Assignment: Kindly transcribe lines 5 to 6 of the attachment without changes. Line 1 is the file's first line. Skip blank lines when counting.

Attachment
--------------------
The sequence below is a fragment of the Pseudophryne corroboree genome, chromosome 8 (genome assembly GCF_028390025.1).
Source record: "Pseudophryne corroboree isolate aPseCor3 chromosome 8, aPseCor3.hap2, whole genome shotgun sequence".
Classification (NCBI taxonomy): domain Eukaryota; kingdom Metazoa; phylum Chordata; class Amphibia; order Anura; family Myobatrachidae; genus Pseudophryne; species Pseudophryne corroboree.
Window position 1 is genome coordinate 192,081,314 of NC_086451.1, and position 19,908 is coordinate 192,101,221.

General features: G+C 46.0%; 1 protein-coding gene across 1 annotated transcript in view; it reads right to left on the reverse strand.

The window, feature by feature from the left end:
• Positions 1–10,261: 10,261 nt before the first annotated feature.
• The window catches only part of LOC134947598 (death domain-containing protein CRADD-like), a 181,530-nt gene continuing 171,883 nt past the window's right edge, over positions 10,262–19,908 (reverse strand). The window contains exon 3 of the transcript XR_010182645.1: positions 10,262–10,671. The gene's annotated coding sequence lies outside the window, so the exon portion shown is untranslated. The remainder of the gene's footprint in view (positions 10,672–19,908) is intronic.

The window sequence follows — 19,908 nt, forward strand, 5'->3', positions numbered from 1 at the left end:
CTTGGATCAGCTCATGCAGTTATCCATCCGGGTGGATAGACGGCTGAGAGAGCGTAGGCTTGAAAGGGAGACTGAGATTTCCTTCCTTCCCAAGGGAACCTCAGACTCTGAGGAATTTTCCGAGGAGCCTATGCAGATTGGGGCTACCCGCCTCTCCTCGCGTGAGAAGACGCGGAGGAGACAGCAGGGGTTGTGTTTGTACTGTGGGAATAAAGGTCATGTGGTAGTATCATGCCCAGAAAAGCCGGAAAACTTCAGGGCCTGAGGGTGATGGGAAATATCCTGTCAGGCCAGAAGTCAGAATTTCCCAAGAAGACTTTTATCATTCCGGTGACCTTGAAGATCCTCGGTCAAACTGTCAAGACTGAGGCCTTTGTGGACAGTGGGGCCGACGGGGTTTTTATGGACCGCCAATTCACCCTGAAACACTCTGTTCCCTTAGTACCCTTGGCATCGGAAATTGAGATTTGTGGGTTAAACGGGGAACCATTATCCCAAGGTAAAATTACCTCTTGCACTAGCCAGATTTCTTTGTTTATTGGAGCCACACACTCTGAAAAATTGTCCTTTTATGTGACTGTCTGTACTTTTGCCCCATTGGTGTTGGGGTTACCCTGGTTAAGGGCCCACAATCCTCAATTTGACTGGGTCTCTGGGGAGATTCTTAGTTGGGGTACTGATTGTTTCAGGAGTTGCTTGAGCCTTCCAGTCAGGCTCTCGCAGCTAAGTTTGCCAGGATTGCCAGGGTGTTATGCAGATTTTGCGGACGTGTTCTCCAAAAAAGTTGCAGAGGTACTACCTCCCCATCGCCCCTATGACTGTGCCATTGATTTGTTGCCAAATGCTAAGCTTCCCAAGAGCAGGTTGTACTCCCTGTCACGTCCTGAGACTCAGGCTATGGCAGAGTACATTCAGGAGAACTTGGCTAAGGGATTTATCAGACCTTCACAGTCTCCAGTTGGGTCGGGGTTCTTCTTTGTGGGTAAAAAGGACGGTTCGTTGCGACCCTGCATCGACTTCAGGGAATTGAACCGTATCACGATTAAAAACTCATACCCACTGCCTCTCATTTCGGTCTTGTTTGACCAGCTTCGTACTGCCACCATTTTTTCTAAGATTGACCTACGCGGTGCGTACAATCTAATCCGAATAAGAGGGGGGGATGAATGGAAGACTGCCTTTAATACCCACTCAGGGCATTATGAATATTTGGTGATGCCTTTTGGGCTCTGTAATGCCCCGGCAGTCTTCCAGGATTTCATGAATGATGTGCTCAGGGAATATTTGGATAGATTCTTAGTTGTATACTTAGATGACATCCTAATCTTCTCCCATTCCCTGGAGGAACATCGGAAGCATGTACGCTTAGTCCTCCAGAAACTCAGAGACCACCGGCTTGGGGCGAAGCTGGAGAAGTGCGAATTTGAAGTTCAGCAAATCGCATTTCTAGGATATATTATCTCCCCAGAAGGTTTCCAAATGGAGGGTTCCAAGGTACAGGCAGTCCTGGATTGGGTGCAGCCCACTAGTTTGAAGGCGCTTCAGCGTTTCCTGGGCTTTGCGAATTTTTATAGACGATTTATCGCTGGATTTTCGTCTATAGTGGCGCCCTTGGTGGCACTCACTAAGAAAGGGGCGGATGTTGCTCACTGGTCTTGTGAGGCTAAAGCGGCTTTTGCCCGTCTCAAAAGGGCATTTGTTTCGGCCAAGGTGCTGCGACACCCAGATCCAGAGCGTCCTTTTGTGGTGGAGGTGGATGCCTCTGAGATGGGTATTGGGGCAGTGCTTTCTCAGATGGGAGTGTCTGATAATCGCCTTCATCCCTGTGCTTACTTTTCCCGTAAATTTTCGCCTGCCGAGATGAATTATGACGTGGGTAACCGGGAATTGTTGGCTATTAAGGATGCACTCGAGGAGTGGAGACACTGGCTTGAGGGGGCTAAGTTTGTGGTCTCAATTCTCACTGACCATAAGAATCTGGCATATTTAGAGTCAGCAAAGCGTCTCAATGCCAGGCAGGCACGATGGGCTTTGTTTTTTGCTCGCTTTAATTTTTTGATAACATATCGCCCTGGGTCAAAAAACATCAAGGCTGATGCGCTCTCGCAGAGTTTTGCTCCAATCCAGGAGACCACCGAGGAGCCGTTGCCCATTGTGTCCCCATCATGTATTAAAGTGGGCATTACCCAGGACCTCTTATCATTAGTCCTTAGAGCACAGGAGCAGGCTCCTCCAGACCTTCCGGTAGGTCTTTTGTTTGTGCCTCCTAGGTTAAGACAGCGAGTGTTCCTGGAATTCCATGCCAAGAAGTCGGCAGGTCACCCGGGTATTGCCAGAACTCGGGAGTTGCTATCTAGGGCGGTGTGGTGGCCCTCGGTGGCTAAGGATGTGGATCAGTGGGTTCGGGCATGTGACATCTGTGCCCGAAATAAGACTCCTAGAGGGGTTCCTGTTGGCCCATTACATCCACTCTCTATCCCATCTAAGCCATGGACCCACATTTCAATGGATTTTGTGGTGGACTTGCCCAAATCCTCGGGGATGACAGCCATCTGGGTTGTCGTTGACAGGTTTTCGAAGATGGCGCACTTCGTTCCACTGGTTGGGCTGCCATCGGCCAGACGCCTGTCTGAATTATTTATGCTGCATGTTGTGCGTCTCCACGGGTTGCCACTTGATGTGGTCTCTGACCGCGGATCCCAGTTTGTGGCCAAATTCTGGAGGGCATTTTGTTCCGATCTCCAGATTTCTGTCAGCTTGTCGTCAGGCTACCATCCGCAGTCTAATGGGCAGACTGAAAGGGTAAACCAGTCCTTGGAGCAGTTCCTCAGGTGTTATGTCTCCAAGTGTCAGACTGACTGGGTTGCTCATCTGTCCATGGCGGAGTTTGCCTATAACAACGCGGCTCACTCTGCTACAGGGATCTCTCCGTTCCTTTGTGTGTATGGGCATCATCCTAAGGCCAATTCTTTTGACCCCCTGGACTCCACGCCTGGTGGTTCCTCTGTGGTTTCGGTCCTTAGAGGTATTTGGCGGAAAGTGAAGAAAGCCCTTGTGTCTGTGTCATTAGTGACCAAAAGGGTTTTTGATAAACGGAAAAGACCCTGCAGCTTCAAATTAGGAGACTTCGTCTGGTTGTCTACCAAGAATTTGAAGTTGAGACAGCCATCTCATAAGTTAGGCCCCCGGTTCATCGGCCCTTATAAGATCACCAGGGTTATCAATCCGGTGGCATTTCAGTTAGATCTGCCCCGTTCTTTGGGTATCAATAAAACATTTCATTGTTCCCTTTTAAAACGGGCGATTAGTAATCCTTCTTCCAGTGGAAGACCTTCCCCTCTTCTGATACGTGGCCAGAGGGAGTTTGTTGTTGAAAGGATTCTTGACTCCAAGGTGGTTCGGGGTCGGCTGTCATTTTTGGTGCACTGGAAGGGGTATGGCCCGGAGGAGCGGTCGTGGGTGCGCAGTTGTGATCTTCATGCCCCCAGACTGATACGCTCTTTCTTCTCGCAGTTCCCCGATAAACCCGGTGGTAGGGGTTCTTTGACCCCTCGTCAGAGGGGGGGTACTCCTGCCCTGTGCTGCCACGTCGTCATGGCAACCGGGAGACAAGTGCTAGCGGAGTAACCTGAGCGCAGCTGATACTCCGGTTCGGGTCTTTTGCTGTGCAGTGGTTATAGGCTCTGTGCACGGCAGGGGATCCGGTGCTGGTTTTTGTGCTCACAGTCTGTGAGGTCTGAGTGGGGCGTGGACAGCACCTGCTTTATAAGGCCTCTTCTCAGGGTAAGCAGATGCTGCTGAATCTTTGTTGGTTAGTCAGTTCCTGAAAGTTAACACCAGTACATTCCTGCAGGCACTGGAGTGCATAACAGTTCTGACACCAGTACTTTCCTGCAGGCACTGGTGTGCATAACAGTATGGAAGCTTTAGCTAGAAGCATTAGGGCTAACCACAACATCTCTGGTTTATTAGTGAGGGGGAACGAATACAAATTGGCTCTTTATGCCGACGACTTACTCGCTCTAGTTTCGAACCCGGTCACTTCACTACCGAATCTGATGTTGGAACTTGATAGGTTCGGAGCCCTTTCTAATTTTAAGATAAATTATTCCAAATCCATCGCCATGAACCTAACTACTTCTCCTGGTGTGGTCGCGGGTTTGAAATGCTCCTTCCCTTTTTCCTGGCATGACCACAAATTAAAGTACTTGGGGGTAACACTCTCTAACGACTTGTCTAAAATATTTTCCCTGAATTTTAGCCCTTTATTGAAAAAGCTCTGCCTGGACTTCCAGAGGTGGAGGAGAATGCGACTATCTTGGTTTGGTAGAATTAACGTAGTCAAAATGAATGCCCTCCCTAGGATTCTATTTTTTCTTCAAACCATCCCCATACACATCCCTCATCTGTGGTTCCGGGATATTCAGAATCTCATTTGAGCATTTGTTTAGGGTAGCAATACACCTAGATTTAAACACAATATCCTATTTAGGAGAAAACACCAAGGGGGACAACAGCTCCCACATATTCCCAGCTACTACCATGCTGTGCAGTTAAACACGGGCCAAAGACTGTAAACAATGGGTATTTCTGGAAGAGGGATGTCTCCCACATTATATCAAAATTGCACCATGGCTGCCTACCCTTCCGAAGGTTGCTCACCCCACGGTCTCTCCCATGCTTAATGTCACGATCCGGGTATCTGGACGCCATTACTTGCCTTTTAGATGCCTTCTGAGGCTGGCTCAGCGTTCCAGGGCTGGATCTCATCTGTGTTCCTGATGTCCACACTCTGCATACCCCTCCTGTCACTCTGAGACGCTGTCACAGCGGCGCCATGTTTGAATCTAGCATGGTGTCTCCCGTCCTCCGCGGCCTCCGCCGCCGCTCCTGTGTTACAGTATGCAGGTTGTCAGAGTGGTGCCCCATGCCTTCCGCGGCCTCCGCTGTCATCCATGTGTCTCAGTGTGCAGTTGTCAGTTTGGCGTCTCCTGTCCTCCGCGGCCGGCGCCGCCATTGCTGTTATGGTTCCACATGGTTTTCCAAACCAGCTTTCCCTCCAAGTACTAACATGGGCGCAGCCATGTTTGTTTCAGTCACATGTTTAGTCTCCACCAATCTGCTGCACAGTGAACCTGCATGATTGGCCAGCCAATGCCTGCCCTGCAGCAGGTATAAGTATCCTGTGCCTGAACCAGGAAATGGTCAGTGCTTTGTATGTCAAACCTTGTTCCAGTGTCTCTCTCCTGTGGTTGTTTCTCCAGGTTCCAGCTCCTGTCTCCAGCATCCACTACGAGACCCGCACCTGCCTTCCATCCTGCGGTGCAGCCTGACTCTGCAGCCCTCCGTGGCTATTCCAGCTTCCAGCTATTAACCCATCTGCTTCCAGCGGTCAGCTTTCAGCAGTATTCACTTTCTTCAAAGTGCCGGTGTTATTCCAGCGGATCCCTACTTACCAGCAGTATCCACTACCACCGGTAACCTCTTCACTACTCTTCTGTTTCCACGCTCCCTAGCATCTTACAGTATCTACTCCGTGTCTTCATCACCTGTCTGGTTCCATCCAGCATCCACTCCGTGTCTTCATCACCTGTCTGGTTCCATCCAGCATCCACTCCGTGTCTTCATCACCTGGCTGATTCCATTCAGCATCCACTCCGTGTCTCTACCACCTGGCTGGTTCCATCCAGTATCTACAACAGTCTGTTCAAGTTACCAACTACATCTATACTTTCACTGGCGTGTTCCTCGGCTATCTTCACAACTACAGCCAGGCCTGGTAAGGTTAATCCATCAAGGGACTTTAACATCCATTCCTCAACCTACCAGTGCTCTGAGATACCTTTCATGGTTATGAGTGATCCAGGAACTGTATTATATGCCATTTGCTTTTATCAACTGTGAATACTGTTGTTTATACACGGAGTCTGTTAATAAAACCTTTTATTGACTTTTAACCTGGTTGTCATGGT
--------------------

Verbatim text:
General features: G+C 46.0%; 1 protein-coding gene across 1 annotated transcript in view; it reads right to left on the reverse strand.

The window, feature by feature from the left end: